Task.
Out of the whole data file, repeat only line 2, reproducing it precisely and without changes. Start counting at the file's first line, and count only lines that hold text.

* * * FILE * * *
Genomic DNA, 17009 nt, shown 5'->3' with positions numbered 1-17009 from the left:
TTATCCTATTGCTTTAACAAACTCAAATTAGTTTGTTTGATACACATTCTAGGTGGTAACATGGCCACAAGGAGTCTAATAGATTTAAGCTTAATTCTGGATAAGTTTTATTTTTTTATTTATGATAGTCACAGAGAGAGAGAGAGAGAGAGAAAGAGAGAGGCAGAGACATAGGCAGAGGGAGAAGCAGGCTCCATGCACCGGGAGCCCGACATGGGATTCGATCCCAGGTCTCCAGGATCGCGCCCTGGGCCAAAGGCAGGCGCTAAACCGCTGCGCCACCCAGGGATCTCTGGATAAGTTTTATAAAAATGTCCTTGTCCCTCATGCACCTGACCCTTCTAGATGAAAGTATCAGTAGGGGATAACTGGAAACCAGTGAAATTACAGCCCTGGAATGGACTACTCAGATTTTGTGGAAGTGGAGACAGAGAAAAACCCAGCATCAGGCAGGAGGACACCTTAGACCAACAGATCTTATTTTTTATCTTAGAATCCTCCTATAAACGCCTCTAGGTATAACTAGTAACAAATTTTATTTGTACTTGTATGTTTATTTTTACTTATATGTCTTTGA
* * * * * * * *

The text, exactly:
TTATCCTATTGCTTTAACAAACTCAAATTAGTTTGTTTGATACACATTCTAGGTGGTAACATGGCCACAAGGAGTCTAATAGATTTAAGCTTAATTCTGGATAAGTTTTATTTTTTTATTTATGATAGTCACAGAGAGAGAGAGAGAGAGAGAAAGAGAGAGGCAGAGACATAGGCAGAGGGAGAAGCAGGCTCCATGCACCGGGAGCCCGACATGGGATTCGATCCCAGGTCTCCAGGATCGCGCCCTGGGCCAAAGGCAGGCGCTAAACCGCTGCGCCACCCAGGGATCTCTGGATAAGTTTTATAAAAATGTCCTTGTCCCTCATGCACCTGACCCTTCTAGATGAAAGTATCAGTAGGGGATAACTGGAAACCAGTGAAATTACAGCCCTGGAATGGACTACTCAGATTTTGTGGAAGTGGAGACAGAGAAAAACCCAGCATCAGGCAGGAGGACACCTTAGACCAACAGATCTTATTTTTTATCTTAGAATCCTCCTATAAACGCCTCTAGGTATAACTAGTAACAAATTTTATTTGTACTTGTATGTTTATTTTTACTTATATGTCTTTGA